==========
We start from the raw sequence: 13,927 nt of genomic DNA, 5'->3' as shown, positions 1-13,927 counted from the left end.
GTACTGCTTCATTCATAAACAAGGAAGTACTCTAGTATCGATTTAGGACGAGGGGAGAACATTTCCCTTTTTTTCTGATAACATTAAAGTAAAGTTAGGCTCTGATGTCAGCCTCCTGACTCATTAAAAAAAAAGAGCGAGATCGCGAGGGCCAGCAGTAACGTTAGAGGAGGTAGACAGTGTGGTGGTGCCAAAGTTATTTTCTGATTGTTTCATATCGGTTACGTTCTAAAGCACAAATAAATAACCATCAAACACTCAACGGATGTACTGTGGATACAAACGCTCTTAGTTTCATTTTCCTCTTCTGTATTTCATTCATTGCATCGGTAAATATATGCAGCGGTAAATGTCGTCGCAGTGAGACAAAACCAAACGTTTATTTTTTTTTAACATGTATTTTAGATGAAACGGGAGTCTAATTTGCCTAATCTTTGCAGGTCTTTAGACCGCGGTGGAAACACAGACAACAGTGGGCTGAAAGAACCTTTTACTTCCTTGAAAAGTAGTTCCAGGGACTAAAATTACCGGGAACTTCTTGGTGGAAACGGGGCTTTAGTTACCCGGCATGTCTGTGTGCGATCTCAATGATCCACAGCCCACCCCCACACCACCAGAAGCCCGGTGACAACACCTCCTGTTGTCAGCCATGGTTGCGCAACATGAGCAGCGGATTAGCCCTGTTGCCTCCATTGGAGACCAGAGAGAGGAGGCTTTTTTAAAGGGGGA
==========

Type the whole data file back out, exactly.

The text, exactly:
We start from the raw sequence: 13,927 nt of genomic DNA, 5'->3' as shown, positions 1-13,927 counted from the left end.
GTACTGCTTCATTCATAAACAAGGAAGTACTCTAGTATCGATTTAGGACGAGGGGAGAACATTTCCCTTTTTTTCTGATAACATTAAAGTAAAGTTAGGCTCTGATGTCAGCCTCCTGACTCATTAAAAAAAAAGAGCGAGATCGCGAGGGCCAGCAGTAACGTTAGAGGAGGTAGACAGTGTGGTGGTGCCAAAGTTATTTTCTGATTGTTTCATATCGGTTACGTTCTAAAGCACAAATAAATAACCATCAAACACTCAACGGATGTACTGTGGATACAAACGCTCTTAGTTTCATTTTCCTCTTCTGTATTTCATTCATTGCATCGGTAAATATATGCAGCGGTAAATGTCGTCGCAGTGAGACAAAACCAAACGTTTATTTTTTTTTAACATGTATTTTAGATGAAACGGGAGTCTAATTTGCCTAATCTTTGCAGGTCTTTAGACCGCGGTGGAAACACAGACAACAGTGGGCTGAAAGAACCTTTTACTTCCTTGAAAAGTAGTTCCAGGGACTAAAATTACCGGGAACTTCTTGGTGGAAACGGGGCTTTAGTTACCCGGCATGTCTGTGTGCGATCTCAATGATCCACAGCCCACCCCCACACCACCAGAAGCCCGGTGACAACACCTCCTGTTGTCAGCCATGGTTGCGCAACATGAGCAGCGGATTAGCCCTGTTGCCTCCATTGGAGACCAGAGAGAGGAGGCTTTTTTAAAGGGGGA